Subjects reported their moods three times a day using the smartphone apps. In evening surveys, they were asked to provide details of any significant events that may have affected their emotions during the course of the day.

The project involved three types of photos to help the researchers determine how smiling, reflecting and giving to others might impact users’ moods. The first was a selfie, to be taken daily while smiling. The second was an image of something that made the photo taker happy. The third was a picture of something the photographer believed would bring happiness to another person (which was then sent to that person). Participants were randomly assigned to take photos of one type.

Researchers collected nearly 2,900 mood measurements during the study and found that subjects in all three groups experienced increased positive moods. Some participants in the selfie group reported becoming more confident and comfortable with their smiling photos over time. The students taking photos of objects that made them happy became more reflective and appreciative. And those who took photos to make others happy became calmer and said that the connection to their friends and family helped relieve stress.

“You see a lot of reports in the media about the negative impacts of technology use, and we look very carefully at these issues here at UCI,” said senior author Gloria Mark, a professor of informatics. “But there have been expanded efforts over the past decade to study what’s become known as ‘positive computing,’ and I think this study shows that sometimes our gadgets can offer benefits to users.”

Abstract of the study:

Background
With the increasing quality of smartphone cameras, taking photos has become ubiquitous. This paper investigates how smartphone photography can be leveraged to help individuals increase their positive affect.

Methods
Applying findings from positive psychology, we designed and conducted a 4-week study with 41 participants. Participants were instructed to take one photo every day in one of the following three conditions: a selfie photo with a smiling expression, a photo of something that would make oneself happy and a photo of something that would make another person happy.

Findings
After 3 weeks, participants’ positive affect in all conditions increased. Those who took photos to make others happy became much less aroused. Qualitative results showed that those in the selfie group observed changes in their smile over time; the group taking photos to improve their own affect became more reflective and those taking photos for others found that connecting with family members and friends helped to relieve stress.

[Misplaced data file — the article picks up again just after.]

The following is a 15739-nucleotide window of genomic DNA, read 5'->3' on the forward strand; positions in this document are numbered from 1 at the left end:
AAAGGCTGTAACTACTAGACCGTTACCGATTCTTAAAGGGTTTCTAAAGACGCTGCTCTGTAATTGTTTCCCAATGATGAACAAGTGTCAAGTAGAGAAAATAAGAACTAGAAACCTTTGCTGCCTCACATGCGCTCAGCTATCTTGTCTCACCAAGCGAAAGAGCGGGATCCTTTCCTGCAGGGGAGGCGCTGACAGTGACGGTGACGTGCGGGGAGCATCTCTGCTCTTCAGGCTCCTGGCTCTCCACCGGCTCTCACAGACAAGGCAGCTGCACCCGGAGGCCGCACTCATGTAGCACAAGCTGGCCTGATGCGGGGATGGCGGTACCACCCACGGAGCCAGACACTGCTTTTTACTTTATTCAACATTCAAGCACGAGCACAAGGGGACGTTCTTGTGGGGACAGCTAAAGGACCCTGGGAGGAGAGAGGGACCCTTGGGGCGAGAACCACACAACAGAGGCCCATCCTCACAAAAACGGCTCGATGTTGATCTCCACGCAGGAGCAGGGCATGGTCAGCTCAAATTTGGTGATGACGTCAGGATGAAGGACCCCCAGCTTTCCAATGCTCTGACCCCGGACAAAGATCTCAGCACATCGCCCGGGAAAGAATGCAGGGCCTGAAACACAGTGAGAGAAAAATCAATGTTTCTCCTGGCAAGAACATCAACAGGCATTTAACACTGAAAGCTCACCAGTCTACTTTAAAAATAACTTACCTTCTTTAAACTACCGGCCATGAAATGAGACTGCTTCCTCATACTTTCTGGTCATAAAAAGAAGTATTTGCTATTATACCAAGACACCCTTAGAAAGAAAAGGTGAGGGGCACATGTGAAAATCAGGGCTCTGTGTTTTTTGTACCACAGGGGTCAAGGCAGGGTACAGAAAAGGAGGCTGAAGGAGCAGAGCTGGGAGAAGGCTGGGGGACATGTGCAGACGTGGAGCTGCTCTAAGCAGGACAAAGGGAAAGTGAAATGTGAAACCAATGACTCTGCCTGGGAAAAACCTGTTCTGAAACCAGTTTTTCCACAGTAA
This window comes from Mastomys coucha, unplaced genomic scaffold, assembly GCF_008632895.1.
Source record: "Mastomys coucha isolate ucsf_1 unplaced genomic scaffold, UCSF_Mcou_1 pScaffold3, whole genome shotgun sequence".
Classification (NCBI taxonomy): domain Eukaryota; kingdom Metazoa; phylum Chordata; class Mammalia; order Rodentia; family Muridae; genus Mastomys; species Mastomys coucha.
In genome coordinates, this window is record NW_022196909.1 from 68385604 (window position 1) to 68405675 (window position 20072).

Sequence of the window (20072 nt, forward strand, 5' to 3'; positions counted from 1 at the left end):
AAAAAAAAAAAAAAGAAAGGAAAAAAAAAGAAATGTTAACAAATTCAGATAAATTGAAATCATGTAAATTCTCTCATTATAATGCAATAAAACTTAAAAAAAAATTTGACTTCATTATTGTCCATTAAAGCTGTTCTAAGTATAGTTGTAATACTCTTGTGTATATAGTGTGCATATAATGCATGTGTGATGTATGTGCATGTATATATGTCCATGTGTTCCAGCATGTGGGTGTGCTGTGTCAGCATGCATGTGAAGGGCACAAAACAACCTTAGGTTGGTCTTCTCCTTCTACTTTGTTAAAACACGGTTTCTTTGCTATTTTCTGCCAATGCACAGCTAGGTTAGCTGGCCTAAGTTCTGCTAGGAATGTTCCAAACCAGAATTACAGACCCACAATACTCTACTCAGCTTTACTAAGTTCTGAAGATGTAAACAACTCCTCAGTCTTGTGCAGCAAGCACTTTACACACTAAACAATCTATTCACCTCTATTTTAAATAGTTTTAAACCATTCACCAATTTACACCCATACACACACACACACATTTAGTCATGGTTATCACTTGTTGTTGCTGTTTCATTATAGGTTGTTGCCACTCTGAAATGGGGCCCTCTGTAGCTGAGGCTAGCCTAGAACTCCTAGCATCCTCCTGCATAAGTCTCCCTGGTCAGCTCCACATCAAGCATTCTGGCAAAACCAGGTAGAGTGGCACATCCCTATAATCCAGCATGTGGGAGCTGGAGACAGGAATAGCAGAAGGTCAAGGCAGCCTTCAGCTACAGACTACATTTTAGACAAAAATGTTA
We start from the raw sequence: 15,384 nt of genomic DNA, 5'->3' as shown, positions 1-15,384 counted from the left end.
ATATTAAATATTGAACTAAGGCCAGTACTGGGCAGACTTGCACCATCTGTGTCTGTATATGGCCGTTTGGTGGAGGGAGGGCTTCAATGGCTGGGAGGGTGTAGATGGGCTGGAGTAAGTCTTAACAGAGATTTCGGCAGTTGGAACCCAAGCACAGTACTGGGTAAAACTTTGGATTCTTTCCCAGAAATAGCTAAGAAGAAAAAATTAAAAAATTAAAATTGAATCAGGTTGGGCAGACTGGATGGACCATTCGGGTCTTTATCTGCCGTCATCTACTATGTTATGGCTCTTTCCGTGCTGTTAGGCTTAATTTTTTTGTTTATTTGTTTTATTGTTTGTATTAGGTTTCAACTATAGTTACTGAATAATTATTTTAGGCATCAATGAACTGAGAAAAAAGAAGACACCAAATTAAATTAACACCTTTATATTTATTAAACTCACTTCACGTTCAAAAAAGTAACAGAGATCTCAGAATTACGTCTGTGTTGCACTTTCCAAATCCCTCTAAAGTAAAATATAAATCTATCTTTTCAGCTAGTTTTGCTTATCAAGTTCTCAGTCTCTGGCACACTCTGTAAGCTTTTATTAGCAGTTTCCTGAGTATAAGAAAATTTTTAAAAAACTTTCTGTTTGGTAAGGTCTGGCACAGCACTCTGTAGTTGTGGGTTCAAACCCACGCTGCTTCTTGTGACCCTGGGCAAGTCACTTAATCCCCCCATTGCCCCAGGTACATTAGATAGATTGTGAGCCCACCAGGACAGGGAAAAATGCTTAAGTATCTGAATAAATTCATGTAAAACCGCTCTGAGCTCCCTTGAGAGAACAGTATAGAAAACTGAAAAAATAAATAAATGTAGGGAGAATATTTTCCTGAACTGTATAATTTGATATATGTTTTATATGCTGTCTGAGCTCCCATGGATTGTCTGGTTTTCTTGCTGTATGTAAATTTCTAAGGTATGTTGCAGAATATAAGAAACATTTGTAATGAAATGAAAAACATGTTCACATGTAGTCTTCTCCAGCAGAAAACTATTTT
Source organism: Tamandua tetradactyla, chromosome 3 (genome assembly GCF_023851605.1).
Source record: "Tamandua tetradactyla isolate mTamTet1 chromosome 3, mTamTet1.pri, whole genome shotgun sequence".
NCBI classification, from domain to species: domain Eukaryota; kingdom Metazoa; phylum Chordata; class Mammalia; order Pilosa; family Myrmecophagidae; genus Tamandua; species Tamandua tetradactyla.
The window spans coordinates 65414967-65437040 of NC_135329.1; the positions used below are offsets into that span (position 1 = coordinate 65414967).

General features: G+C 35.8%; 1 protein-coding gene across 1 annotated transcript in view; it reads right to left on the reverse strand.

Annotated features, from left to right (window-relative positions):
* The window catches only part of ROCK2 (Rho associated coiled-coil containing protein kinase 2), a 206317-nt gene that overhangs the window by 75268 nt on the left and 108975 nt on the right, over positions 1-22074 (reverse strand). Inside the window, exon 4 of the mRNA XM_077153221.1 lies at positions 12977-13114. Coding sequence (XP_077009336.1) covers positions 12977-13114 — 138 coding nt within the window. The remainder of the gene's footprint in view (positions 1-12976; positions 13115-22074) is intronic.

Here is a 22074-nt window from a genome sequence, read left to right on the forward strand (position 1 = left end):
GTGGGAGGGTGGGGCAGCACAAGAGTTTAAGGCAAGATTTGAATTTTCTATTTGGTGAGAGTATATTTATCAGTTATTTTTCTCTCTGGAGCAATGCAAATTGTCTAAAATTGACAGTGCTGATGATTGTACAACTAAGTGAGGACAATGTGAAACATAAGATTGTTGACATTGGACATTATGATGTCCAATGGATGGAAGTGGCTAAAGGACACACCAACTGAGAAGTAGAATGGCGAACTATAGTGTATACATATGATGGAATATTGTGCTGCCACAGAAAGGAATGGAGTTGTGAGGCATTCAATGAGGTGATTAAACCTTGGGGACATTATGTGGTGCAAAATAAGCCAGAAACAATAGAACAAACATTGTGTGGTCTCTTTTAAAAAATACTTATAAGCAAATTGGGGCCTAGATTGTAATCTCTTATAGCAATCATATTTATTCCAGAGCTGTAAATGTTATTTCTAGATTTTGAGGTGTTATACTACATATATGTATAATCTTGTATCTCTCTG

Conclusions
The findings can offer insights for designers to create systems that enhance emotional well-being.

 

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Filed under Media literacy, Research, Social Media, Technology, Youngsters

Funny on Sunday: how to give a TED talk (and be a thought leader)

I posted this video a couple of months ago on my Dutch blog and now I rediscovered it via Paul Kirschner:

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How to convince people… (episode 311)

This morning I received the following question via twitter:

And I did know about these studies, as I wrote about them on this blog before:

I’ll add this little picture so you believe me:

Than Harry gave me something nice in return, a link to this study:

Previous work has found that people feel significantly more satisfied with explanations of psychological phenomena when those explanations contain neuroscience information—even when this information is entirely irrelevant to the logic of the explanations. Thisseductive allure effect was first demonstrated by Weisberg, Keil, Goodstein, Rawson, and Gray (2008), and has since been replicated several times (Fernandez-Duque, Evans, Christian, & Hodges, 2015; Minahan & Siedlecki, 2016; Rhodes, Rodriguez, & Shah, 2014; Weisberg, Taylor, & Hopkins, 2015). However, these studies only examined psychological phenomena. The current study thus investigated the generality of this effect and found that it occurs across several scientific disciplines whenever the explanations include reductive information: reference to smaller components or more fundamental processes. These data suggest that people have a general preference for reductive information, even when it is irrelevant to the logic of an explanation.

(btw, the study has also a great open source addendum)

Honestly, I’m not surprised. To me it’s closely related to many of the mechanisms Kahneman – and other behavioral economics – describe. It’s not similar to What You See Is All There Is (WYSIATI), but it’s not that different too: